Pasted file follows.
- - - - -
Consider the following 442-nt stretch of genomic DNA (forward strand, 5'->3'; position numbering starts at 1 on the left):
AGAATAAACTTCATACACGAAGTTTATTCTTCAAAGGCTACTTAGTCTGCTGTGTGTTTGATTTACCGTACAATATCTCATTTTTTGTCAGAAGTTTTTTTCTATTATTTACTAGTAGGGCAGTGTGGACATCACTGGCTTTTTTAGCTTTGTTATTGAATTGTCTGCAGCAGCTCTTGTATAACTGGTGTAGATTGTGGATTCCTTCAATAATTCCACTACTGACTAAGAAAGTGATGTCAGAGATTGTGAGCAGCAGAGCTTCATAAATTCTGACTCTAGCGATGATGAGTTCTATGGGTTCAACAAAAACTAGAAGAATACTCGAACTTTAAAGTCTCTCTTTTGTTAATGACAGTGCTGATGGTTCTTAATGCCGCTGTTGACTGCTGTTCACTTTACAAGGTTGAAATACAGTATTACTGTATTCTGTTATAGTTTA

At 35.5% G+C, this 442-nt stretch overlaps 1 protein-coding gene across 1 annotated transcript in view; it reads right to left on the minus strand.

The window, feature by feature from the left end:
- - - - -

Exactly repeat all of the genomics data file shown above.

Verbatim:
Consider the following 442-nt stretch of genomic DNA (forward strand, 5'->3'; position numbering starts at 1 on the left):
AGAATAAACTTCATACACGAAGTTTATTCTTCAAAGGCTACTTAGTCTGCTGTGTGTTTGATTTACCGTACAATATCTCATTTTTTGTCAGAAGTTTTTTTCTATTATTTACTAGTAGGGCAGTGTGGACATCACTGGCTTTTTTAGCTTTGTTATTGAATTGTCTGCAGCAGCTCTTGTATAACTGGTGTAGATTGTGGATTCCTTCAATAATTCCACTACTGACTAAGAAAGTGATGTCAGAGATTGTGAGCAGCAGAGCTTCATAAATTCTGACTCTAGCGATGATGAGTTCTATGGGTTCAACAAAAACTAGAAGAATACTCGAACTTTAAAGTCTCTCTTTTGTTAATGACAGTGCTGATGGTTCTTAATGCCGCTGTTGACTGCTGTTCACTTTACAAGGTTGAAATACAGTATTACTGTATTCTGTTATAGTTTA

At 35.5% G+C, this 442-nt stretch overlaps 1 protein-coding gene across 1 annotated transcript in view; it reads right to left on the minus strand.

The window, feature by feature from the left end: